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Bowling Alone Reads Like a Nostalgic Look at the Good Ol’ Days

Bridget Phetasy at The Spectator

Photo by Jorik Kleen / Unsplash

In the book club, we recently read the famous social science tome, Bowling Alone, by Robert Putnam. In it he examines the decline of social capital across various facets of American life. Based on his 1995 essay of the same title, the book was groundbreaking when it appeared in 2000. Putnam had noticed a trend: Americans were spending more and more time alone. His book analyzed the data and contemplated what it meant for our democracy and humanity.

Although his observations were a harbinger of the oft-cited “epidemic of loneliness” we are currently living through, in our post-Trump, post-pandemic pre-maggedon reality, Bowling Alone reads like a nostalgic look at the good ol’ days. Days when people still interacted at all. When we used bank tellers and not mobile deposit. When you looked the grocery store clerk in the eye and had an awkward conversation. The days before an online bookshop would morph from a cute startup in a garage to a global behemoth that would destroy Main Street, kill mom’n’pops and will soon be sending your toothbrush and nasal strips via an army of delivery drones.

However bad Putnam thought it was, it has become considerably worse. But of all the trends Putnam analyzed — political, civic, religious, work, volunteering, socializing — the most striking to me was the effect of the television. In terms of general adoption, the TV took an accelerated seven years from 1948 to reach 75 percent of American households. For some perspective, consider that the refrigerator took twenty-three years.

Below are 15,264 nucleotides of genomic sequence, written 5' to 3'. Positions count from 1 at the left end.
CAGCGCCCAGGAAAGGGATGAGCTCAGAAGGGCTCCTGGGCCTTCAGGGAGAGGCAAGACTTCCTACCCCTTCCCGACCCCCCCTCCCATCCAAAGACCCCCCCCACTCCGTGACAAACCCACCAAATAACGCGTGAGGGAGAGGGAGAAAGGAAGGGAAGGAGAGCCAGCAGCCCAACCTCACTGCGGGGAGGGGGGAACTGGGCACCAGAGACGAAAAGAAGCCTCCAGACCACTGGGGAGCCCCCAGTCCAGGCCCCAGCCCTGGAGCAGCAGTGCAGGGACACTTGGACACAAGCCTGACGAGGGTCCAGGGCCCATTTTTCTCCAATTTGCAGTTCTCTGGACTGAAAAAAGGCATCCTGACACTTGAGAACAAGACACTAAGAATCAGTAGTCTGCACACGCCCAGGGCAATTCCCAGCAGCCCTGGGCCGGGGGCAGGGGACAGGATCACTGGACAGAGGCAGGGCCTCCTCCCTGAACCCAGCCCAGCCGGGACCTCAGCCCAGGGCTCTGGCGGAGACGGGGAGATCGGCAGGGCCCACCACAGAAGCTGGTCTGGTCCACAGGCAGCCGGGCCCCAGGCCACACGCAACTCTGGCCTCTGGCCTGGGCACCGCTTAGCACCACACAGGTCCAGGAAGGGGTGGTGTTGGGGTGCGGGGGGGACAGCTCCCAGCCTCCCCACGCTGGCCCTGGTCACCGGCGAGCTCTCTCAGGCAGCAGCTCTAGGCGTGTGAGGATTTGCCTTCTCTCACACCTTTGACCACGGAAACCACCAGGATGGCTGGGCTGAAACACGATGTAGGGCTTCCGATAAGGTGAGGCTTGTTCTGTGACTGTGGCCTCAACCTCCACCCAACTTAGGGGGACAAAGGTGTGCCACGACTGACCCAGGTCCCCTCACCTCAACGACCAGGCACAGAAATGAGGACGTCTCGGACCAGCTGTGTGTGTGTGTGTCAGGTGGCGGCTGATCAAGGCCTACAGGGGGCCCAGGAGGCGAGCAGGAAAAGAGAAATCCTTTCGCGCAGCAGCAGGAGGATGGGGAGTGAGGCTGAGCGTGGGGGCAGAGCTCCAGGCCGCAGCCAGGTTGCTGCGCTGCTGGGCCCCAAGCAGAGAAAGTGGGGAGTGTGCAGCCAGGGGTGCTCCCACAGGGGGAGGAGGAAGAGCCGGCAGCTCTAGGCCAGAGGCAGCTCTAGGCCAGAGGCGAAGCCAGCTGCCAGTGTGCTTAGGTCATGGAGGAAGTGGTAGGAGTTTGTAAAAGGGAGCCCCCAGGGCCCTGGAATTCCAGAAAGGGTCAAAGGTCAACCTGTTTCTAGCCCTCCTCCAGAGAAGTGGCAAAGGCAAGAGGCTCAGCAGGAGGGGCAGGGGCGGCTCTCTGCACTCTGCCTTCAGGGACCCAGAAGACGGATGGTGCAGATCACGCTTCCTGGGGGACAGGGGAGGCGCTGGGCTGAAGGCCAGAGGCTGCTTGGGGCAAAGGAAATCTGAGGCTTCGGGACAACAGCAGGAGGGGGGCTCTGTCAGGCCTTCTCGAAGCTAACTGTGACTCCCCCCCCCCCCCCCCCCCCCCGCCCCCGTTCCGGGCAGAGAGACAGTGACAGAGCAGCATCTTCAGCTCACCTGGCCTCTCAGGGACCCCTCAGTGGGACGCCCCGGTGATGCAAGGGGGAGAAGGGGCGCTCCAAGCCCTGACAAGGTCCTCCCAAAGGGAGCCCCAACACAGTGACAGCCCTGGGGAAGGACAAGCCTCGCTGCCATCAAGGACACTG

“The single most important consequence of the television revolution has been to bring us home,” Putnam says. He observes that when people talked about having a “quiet evening at home,” it was really just a night at home watching TV.

I came of age in the Nineties and there was a lot of talk about the “boob tube.” Everyone was worried that it would make us stupid and fat and lazy. Turns out — those fears were accurate! However, fears about the television seem positively quaint by today’s standards. People used to tell parents not to let their kids watch TV at all. The experts of today (many of whom were latchkey kids raised by TV) have given up on that entirely as the TV has become another family member and screens are ubiquitous. Instead, they recommend limiting it to an hour or less of high-quality media that you watch together.

What Putnam couldn’t possibly have seen at the dawn of the technological revolution is how much worse the “bowling alone” phenomenon would get with the addition of the smartphone and the internet. I was waiting tables during the portable computer revolution. In the course of just a few years people went from dining together to dining together, alone. Entire families eating together, all looking at their phones.

My Gen Z nephews look at the TV like a telephone landline. Why would they be chained to one room, at the mercy of other people’s preferences, when they can roam freely from place to place, consuming whatever content their heart desires?

There is a line in Bowling Alone that made me laugh out loud. Putnam wrote, “Some see hope in the rise of news on the Internet or the all-news cable channels. It is still too early to predict the long-run effects of these new channels,” Putnam wrote. He adds, “That said, the early returns are not encouraging.”

Adorable. Cable news is dead. Cable broadcasts get fewer viewers than many YouTube streamers. Trump will probably be our next president, again. Now we are fat and lazy and also outraged and misinformed and distracted. Our attention spans are shredded by the multiple devices and social media constantly capturing our attention.

Read the rest at The Spectator